The net force on the ball is m*g and according to Newton’s second law (in just the y-direction):

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So, the ball will have an acceleration of -9.8 m/s². If it starts with a positive velocity(v0) with that acceleration of -g, how high will it go? Of course you could just use the magic words of “kinematic equations” — and that’s cool and all. However, I want to start from something more basic: the definition of acceleration (in 1D) and average velocity. Note: I’m going to drop the y-subscript for the velocity and acceleration — just for simplicity.

Let’s start with acceleration.

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Since the acceleration is the rate of change of velocity, we can write it as the change in velocity (final velocity v2 minus initial velocity v1) divided by the time interval. From the gravitational force, this acceleration is -g. The negative just means that the change in velocity is in the negative direction. If the ball is moving up (positive y-velocity), it will slow down. If the ball is moving down (negative velocity) it will speed up.

But does this acceleration equation give us what we need? No, we want the maximum height of the ball, this doesn’t have any positions in the equation. It’s still useful though. The initial velocity is v1 and the final velocity is zero. Yes, when the ball gets to its highest point, it has to transition from moving up (positive velocity) to down (negative velocity) — that means it has to cross through zero velocity.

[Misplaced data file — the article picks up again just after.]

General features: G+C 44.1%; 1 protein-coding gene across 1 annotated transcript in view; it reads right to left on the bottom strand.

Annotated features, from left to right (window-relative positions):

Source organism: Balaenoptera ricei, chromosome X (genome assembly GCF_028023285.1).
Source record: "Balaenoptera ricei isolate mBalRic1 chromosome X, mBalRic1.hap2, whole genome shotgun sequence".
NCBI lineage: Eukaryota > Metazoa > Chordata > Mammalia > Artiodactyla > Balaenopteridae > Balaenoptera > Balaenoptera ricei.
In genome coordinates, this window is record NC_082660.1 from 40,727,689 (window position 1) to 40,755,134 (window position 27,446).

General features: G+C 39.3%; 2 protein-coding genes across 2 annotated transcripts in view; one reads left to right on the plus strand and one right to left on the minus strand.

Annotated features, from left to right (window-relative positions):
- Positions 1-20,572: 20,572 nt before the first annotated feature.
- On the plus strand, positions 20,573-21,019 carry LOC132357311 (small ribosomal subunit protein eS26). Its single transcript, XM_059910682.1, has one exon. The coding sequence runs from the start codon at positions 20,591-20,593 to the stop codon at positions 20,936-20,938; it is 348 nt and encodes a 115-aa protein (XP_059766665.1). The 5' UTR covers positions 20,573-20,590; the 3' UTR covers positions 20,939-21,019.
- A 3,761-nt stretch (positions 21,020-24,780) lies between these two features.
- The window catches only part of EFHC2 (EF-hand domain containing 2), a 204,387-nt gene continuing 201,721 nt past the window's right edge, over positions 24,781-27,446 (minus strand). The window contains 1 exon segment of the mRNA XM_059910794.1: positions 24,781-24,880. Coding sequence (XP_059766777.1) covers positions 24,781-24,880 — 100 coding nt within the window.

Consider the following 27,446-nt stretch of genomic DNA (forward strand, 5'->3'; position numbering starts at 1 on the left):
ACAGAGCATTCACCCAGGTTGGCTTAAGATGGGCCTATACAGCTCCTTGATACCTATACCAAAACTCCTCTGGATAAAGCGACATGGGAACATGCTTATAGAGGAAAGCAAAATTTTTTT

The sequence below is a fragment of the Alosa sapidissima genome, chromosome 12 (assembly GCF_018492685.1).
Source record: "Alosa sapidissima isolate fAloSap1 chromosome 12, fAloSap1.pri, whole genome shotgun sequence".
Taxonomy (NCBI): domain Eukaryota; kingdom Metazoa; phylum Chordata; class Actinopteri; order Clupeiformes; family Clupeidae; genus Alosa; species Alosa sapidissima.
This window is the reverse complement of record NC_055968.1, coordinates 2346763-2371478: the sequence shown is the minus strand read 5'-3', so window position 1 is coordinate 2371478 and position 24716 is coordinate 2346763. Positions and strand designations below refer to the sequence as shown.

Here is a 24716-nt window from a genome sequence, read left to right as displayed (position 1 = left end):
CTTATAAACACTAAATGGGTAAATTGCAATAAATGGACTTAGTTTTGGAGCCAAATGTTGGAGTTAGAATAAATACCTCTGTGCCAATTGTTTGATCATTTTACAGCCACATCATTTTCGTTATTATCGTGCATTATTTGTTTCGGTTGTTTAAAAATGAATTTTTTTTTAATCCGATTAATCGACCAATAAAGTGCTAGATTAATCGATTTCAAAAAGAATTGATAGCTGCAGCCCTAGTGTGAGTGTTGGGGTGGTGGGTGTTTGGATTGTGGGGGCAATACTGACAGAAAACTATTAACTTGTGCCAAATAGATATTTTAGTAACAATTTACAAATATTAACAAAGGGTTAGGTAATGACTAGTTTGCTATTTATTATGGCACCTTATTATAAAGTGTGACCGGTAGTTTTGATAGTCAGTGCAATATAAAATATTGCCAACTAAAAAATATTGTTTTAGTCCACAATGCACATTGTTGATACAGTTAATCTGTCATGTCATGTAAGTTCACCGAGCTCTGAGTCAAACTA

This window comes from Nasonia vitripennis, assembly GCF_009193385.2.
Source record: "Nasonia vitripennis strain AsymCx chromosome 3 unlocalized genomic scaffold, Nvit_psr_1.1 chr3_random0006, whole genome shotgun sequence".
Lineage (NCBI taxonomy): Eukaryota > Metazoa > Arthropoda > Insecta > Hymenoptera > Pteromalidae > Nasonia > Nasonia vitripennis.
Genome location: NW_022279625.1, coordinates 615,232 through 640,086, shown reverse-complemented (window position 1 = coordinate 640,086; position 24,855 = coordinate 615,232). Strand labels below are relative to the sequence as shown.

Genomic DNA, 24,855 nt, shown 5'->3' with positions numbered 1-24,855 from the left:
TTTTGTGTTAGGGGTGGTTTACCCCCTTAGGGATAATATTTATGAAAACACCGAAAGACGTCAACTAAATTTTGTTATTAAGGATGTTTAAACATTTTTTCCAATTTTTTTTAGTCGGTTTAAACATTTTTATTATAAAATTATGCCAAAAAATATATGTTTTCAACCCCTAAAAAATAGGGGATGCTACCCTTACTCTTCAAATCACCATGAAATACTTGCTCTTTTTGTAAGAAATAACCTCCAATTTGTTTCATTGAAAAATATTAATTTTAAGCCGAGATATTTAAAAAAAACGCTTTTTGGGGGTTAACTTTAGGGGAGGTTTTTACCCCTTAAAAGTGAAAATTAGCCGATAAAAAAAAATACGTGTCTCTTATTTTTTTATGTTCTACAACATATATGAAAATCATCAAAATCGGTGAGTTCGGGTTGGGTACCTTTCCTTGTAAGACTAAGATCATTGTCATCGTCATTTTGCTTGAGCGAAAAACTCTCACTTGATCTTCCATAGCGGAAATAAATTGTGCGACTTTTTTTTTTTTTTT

With that, I can solve for the time it takes to get to this highest point.

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Caution: this expression ONLY works for the case where the final velocity is zero. But notice that it is indeed a positive time interval. That’s good.

Now let’s go to the definition of the average velocity (in one dimension).

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See, there are two definitions of the average velocity. It’s the rate of change of position — but it’s also the average velocity (initial plus final divided by 2). This assumes that the velocity is changing at a constant rate (constant acceleration).

I want to find the change in position (Δy) — but this is just the total height of the ball (or person). Also, v2 is still zero at the highest point. Solving for the change in position using the two average velocity definitions:

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Next I can just substitute in my expression for the time interval and I get:

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Boom. That’s the same thing as from the book.

But what about the numerical value for the height? Don’t worry, I will make a python calculator for you. Here is the code, and this is what it looks like.

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That’s it. That’s the equation from How To.

Physics faculty, science blogger of all things geek. Technical Consultant for CBS MacGyver and MythBusters. Former WIRED blogger.